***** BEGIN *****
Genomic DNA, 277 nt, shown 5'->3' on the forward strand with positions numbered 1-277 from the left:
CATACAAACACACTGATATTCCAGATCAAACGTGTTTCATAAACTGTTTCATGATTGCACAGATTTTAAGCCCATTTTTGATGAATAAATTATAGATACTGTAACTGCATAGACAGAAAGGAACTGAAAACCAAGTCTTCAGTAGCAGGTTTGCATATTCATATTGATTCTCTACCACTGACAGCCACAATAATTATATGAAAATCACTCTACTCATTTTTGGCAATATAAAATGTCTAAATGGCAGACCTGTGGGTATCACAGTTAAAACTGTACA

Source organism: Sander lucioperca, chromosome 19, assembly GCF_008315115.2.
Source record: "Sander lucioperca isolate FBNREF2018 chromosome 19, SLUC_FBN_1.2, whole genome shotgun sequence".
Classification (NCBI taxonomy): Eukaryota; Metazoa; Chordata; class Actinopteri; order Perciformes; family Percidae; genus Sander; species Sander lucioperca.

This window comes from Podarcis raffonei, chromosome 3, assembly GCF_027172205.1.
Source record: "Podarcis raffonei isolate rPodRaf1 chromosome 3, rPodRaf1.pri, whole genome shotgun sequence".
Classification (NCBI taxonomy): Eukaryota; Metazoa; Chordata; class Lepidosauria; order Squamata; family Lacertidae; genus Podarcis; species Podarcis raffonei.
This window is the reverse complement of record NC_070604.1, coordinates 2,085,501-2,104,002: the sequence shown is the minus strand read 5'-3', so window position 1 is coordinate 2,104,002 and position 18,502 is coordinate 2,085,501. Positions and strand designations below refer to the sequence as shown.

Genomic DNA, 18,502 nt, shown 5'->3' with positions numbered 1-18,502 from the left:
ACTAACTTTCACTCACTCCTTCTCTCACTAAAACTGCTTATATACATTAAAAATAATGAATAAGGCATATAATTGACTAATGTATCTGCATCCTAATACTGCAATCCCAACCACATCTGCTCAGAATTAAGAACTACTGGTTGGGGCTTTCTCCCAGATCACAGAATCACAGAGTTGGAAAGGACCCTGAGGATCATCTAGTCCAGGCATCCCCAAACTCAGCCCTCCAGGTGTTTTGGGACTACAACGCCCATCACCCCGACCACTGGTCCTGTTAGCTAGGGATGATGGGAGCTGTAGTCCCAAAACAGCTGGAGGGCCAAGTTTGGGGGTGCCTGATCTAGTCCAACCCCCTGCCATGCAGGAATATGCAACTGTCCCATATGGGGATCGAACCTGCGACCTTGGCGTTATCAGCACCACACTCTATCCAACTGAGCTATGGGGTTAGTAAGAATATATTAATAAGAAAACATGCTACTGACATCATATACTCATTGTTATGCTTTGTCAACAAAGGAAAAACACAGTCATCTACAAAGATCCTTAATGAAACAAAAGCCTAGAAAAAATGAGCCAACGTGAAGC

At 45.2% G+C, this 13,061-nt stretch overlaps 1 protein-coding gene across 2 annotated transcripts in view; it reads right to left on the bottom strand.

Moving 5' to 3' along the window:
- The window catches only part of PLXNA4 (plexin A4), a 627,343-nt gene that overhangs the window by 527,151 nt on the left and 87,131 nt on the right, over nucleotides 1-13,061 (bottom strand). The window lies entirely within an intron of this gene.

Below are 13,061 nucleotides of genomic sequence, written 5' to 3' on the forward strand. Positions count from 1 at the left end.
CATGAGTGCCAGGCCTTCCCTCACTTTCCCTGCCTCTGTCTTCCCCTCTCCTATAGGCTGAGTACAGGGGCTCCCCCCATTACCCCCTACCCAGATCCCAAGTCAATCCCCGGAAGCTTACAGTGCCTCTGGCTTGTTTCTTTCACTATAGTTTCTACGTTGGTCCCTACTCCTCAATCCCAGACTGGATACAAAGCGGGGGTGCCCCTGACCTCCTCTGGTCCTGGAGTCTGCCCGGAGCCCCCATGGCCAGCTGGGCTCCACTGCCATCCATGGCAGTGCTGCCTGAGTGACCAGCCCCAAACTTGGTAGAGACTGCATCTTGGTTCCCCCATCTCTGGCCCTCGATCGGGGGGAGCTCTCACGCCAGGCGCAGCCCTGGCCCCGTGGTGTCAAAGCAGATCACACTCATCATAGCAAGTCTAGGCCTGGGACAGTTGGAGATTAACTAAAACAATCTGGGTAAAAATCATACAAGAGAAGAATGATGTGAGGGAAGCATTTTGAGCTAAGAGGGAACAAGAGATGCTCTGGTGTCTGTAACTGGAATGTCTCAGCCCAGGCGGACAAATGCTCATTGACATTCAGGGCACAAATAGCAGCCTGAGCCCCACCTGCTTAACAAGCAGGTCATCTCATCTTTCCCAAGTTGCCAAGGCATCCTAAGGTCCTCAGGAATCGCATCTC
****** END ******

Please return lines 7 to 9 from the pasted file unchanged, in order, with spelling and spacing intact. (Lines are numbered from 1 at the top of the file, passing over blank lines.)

Source record: "Podarcis raffonei isolate rPodRaf1 chromosome 3, rPodRaf1.pri, whole genome shotgun sequence".
Classification (NCBI taxonomy): Eukaryota; Metazoa; Chordata; class Lepidosauria; order Squamata; family Lacertidae; genus Podarcis; species Podarcis raffonei.
This window is the reverse complement of record NC_070604.1, coordinates 2,085,501-2,104,002: the sequence shown is the minus strand read 5'-3', so window position 1 is coordinate 2,104,002 and position 18,502 is coordinate 2,085,501. Positions and strand designations below refer to the sequence as shown.